The Future Of Education Reform
Thursday, April 6, 2017
Breakfast provided 8:00-8:50 a.m.
Four Seasons Hotel
2800 Pennsylvania Ave, NW
Between the struggle over Common Core and the reassertion of teachers’ union power in key states, the last few years have been a challenging time for education reform. And yet, with new avenues for parent power emerging in some states and a new Secretary of Education ready to champion choice in Washington, the cause of reform may be poised for a revival. We will hear from four leading thinkers in education reform about the state of the debate and the opportunities that may now be emerging.
JASON BEDRICK is director of policy for EdChoice. Previously, he was policy analyst with the Cato Institute’s Center for Educational Freedom. He also served as a legislator in the New Hampshire House of Representatives and was an education policy research fellow at the Josiah Bartlett Center for Public Policy. He has published numerous studies on educational choice programs . And his articles have been featured in the New York Post, the Boston Globe, National Review, National Affairs, Education Next, the Federalist, and Townhall.com. He received his master’s degree in public policy from the John F. Kennedy School of Government at Harvard University, where he was a fellow at the Taubman Center for State and Local Government. His thesis, “Choosing to Learn,” assessed scholarship tax credit programs operating in eight states, including their program design, impact on student performance, fiscal impact, and popularity.
LINDSEY BURKE researches and writes on federal and state education issues at The Heritage Foundation. Burke devotes her time and research to two critical areas of education policy: reducing federal intervention in education at all levels, and empowering families with education choice.
Burke’s commentary, research, and op-eds have appeared in a wide variety of major newspapers and magazines, including The Boston Herald, The Washington Times, The Atlantic, and Time. She is a regular contributor of commentary to The Daily Signal. Her evaluations of school choice programs and options have been published by public policy foundations such as the Virginia Institute for Public Policy and the Friedman Foundation for Educational Choice.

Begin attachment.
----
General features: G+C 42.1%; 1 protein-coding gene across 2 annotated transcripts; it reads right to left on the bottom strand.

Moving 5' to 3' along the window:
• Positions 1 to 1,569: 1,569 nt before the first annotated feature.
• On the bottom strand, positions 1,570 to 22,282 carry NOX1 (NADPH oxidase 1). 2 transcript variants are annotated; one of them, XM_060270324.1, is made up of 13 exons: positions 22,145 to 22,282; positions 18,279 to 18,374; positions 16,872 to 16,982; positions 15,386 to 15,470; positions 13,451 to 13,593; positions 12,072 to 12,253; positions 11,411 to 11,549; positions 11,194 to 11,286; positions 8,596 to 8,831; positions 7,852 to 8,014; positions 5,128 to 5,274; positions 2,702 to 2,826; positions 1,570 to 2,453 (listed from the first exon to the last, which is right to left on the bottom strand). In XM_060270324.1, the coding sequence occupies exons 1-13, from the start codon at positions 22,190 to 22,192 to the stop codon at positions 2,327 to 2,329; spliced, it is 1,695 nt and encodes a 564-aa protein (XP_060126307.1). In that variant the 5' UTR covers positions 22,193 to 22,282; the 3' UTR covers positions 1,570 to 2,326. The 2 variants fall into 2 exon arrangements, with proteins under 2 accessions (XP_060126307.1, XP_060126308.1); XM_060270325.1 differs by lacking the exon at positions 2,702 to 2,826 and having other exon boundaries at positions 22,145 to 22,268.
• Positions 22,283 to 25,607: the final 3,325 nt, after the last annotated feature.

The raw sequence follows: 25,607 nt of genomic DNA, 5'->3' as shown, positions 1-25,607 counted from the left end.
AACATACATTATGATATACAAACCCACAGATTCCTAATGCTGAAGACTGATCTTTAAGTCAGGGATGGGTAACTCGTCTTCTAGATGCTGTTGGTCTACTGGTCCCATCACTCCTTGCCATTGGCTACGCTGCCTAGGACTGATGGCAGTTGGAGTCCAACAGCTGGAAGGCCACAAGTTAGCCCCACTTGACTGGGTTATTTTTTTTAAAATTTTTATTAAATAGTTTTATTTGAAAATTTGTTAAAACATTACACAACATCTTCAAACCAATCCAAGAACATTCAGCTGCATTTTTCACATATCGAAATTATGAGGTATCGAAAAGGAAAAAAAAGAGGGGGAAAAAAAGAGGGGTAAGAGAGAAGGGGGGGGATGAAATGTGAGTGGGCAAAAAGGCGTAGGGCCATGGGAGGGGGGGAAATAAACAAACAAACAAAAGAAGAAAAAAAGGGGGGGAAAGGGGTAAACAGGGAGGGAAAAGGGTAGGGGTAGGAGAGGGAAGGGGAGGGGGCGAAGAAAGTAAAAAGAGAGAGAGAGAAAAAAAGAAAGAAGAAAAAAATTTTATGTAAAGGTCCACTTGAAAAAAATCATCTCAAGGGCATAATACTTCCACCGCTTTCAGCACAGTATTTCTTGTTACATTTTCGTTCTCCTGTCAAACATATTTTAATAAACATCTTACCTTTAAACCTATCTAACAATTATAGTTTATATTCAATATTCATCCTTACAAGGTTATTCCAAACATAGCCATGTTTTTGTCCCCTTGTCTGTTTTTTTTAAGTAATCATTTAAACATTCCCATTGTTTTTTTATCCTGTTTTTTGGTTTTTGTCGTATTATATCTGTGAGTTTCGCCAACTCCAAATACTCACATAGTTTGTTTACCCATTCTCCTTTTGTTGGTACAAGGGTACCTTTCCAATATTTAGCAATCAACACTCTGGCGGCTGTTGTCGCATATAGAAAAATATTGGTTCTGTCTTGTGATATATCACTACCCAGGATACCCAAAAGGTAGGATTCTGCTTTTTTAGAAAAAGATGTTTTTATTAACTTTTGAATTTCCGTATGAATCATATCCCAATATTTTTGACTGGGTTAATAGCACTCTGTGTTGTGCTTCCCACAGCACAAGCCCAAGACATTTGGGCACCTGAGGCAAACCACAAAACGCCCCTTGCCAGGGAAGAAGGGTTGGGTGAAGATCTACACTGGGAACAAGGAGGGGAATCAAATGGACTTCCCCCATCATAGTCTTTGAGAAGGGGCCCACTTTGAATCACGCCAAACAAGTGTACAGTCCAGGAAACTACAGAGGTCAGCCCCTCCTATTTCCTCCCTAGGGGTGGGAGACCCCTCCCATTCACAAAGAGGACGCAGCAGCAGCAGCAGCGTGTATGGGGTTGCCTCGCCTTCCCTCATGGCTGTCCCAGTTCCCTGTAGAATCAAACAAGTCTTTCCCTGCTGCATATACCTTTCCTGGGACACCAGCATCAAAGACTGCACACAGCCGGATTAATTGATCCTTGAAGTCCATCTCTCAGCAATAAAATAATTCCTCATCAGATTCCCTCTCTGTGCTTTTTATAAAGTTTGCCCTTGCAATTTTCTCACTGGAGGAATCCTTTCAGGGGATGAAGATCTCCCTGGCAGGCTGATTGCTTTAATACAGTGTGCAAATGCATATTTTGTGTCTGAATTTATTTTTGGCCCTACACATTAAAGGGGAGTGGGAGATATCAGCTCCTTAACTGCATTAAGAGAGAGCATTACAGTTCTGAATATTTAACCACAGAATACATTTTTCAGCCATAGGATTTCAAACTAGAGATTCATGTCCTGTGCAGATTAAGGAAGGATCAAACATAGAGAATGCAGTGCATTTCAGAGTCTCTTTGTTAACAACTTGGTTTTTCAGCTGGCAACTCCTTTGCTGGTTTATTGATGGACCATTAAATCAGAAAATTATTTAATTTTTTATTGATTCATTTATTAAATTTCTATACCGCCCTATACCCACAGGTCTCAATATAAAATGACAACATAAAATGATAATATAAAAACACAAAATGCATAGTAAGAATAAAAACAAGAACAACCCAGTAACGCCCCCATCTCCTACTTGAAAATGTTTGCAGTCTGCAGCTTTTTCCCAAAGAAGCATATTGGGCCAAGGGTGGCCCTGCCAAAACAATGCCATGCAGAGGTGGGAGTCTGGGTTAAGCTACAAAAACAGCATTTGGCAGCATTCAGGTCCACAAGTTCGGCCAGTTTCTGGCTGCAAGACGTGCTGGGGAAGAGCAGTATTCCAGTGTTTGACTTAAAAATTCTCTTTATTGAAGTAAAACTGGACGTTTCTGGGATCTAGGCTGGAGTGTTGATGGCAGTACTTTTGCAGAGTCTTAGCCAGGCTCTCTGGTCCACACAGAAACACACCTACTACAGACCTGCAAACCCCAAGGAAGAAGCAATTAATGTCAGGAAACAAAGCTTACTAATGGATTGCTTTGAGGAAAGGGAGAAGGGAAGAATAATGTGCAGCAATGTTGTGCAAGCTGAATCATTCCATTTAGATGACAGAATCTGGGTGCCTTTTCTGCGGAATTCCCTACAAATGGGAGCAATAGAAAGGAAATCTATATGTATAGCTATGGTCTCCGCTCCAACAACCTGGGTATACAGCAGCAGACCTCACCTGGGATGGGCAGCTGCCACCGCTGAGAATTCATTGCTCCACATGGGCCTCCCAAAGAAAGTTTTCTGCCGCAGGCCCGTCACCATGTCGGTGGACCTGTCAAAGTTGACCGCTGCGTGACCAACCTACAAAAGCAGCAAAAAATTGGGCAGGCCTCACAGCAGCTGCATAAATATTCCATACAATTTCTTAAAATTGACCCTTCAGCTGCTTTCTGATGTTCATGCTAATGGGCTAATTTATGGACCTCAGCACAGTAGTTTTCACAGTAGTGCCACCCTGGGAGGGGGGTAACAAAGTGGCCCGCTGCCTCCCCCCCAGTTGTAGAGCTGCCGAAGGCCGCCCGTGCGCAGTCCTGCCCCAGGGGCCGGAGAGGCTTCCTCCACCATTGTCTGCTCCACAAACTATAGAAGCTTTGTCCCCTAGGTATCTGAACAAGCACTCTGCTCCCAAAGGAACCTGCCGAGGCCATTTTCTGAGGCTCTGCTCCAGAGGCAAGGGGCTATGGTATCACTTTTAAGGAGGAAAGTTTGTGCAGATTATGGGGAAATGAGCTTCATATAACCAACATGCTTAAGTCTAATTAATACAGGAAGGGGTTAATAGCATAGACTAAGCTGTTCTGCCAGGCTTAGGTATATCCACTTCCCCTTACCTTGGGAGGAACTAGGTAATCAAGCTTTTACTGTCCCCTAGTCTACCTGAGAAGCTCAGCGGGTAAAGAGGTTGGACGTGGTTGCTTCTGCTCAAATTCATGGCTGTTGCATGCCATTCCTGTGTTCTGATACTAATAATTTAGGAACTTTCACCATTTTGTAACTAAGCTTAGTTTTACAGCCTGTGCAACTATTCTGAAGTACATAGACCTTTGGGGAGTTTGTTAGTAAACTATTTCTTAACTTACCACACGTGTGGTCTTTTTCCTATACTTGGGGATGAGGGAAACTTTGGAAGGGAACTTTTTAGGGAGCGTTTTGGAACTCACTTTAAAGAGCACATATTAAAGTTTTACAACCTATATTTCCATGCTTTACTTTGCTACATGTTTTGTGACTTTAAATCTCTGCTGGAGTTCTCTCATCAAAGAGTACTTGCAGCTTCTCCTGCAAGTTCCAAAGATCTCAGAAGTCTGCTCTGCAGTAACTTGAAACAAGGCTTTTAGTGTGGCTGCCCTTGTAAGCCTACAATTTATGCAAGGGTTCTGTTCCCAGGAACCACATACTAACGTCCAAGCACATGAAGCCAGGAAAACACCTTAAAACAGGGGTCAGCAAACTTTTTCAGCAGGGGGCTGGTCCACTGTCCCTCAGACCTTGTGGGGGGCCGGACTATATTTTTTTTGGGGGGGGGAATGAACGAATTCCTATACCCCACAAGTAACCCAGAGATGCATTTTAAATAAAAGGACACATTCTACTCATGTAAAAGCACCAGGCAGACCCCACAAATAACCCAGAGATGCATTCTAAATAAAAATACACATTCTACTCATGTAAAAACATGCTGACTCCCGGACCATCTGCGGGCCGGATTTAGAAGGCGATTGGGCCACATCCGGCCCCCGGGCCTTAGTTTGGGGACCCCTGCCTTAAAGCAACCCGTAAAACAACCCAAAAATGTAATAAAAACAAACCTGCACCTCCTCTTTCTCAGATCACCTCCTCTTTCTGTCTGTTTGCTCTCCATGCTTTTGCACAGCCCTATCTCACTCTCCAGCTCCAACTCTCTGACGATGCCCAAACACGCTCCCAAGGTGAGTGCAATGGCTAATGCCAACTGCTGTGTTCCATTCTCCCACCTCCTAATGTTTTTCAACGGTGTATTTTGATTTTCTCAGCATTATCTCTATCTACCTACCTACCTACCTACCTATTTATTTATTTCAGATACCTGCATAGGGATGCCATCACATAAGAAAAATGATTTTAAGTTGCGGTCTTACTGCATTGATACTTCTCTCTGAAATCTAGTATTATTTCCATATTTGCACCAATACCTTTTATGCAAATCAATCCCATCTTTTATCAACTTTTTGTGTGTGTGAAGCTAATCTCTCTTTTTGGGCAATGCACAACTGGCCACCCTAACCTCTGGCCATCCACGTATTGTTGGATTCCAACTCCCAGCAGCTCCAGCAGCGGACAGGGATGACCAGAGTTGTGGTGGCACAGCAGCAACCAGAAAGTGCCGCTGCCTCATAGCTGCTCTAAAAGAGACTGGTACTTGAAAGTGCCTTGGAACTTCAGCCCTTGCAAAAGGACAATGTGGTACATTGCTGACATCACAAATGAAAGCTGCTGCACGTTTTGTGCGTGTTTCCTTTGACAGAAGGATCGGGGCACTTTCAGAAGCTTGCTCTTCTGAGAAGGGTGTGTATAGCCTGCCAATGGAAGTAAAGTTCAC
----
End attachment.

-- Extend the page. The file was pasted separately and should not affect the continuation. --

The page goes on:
She currently studies education policy and research methodology as a doctoral student at George Mason University.
CHESTER E. FINN, JR. is a Distinguished Senior Fellow and President Emeritus at the Fordham Institute. He served as Fordham’s President from 1997 to 2014, after many earlier roles in education, academe and government. From 1999 until 2002, he was John M. Olin Fellow at the Manhattan Institute and previously at Hudson Institute. In 1992-94, he served as founding partner and senior scholar with the Edison Project.
The author of over twenty books, his most recent are Charter Schools at the Crossroads: Predicaments, Paradoxes, Possibilities (co-authored with Bruno V. Manno and Brandon L. Wright), published in 2016; and Failing Our Brightest Kids: The Global Challenge of Educating High-Ability Students, (with Brandon L. Wright), published in 2015. He has also written more than four hundred articles in such publications as The Weekly Standard, National Affairs, The Wall Street Journal, Commentary, The Public Interest, Washington Post, New York Times, Education Week, Chronicle of Higher Education, Harvard Business Review, The Atlantic, National Review and Education Next.
He holds an undergraduate degree in U.S. history, a master’s degree in social studies teaching, and a doctorate in education policy, all from Harvard University.
FREDERICK M. HESS studies K-12 and higher education issues as the director of education policy at the American Enterprise Institute. Hess’s work has appeared in scholarly and popular outlets such as Teachers College Record, Harvard Education Review, Social Science Quarterly, Urban Affairs Review, American Politics Quarterly, The Chronicle of Higher Education, Phi Delta Kappan, Educational Leadership, U.S. News & World Report, National Affairs, USA Today, the Washington Post, the New York Times, The Wall Street Journal, the Atlantic and National Review. He has edited widely cited volumes on the Common Core, the role of for-profits in education, education philanthropy, school costs and productivity, the impact of education research, and No Child Left Behind. Hess serves as executive editor of Education Next, as lead faculty member for the Rice Education Entrepreneurship Program, and on the review board for the Broad Prize for Public Charter Schools.
He holds an M.A. and Ph.D. in Government, as well as an M.Ed. in Teaching and Curriculum, from Harvard University.